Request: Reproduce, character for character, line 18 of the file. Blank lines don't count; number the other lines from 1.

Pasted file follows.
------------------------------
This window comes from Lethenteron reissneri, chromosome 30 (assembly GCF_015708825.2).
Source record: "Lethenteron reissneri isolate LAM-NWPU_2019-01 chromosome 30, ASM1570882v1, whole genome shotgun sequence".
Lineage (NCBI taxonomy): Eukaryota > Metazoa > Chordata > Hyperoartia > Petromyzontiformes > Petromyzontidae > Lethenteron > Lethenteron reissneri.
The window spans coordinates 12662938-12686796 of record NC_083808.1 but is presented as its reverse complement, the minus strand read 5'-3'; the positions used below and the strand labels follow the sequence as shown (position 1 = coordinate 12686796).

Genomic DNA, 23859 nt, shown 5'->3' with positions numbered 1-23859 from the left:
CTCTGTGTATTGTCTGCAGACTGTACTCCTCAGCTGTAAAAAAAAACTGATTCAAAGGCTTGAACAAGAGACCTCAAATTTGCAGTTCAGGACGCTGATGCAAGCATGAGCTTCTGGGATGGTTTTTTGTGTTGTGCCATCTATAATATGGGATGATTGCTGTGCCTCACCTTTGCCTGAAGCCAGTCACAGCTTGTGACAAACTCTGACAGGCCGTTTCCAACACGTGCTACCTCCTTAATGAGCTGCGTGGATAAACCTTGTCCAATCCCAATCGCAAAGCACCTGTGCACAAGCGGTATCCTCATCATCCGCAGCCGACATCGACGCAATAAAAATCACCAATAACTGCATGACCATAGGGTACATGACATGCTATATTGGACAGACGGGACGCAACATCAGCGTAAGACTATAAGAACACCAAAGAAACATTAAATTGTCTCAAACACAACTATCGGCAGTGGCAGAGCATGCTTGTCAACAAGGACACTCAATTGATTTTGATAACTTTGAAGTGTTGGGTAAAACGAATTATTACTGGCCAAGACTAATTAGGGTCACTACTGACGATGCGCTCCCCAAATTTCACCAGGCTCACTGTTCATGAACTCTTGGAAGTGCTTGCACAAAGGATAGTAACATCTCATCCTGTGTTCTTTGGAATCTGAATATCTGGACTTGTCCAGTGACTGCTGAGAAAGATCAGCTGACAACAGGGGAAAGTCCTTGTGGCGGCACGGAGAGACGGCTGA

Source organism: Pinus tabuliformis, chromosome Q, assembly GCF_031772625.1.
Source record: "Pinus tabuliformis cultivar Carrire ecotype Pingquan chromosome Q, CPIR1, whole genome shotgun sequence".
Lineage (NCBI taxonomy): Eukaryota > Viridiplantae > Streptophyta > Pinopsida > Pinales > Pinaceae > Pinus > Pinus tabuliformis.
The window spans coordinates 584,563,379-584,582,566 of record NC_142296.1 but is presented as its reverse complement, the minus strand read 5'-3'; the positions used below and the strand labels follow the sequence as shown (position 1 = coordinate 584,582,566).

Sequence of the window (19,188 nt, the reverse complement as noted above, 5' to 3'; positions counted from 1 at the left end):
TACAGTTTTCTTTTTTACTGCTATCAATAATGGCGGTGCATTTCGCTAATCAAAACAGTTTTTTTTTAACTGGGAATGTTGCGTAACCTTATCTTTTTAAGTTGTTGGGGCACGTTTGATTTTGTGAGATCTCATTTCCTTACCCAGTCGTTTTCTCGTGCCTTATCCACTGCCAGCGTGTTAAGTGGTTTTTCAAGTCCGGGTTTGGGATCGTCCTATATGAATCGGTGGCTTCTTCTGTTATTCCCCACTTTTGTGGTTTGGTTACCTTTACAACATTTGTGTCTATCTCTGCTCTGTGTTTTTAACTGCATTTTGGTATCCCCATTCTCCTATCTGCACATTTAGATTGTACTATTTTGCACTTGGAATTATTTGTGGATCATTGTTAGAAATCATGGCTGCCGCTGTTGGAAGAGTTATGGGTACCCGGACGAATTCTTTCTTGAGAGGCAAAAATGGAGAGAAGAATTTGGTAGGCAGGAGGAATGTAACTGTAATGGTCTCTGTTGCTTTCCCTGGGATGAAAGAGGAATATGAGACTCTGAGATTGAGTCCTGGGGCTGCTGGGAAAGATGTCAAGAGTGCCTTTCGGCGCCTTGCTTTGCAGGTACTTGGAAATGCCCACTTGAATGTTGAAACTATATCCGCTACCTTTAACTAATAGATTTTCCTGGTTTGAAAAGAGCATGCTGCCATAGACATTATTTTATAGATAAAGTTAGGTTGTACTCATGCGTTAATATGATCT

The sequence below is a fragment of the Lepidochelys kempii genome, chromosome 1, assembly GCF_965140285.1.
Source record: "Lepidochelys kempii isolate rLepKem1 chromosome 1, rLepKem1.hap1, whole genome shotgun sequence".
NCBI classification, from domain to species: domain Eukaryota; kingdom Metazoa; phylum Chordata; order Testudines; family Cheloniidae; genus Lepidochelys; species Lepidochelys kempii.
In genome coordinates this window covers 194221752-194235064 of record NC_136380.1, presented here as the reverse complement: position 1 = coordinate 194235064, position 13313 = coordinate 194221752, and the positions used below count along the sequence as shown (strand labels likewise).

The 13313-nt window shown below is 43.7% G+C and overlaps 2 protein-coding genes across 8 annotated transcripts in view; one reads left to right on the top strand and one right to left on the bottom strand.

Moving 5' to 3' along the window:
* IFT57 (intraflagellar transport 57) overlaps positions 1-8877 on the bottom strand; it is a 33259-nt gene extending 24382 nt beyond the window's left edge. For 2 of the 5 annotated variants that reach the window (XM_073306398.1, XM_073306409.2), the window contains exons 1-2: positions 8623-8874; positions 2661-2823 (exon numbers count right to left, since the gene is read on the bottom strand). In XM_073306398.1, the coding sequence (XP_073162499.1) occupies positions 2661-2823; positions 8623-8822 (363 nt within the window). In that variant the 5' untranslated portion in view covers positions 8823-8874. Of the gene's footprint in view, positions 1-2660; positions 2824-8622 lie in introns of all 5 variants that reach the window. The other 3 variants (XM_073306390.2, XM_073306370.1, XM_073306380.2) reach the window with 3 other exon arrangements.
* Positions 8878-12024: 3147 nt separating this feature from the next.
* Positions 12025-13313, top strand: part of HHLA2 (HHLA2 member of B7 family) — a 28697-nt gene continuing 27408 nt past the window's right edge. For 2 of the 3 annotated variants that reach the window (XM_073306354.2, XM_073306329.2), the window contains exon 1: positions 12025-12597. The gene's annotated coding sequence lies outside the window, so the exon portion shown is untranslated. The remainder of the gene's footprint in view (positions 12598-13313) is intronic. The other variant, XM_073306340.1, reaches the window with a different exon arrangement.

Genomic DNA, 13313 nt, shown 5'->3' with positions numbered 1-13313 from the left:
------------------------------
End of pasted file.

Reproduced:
Moving 5' to 3' along the window: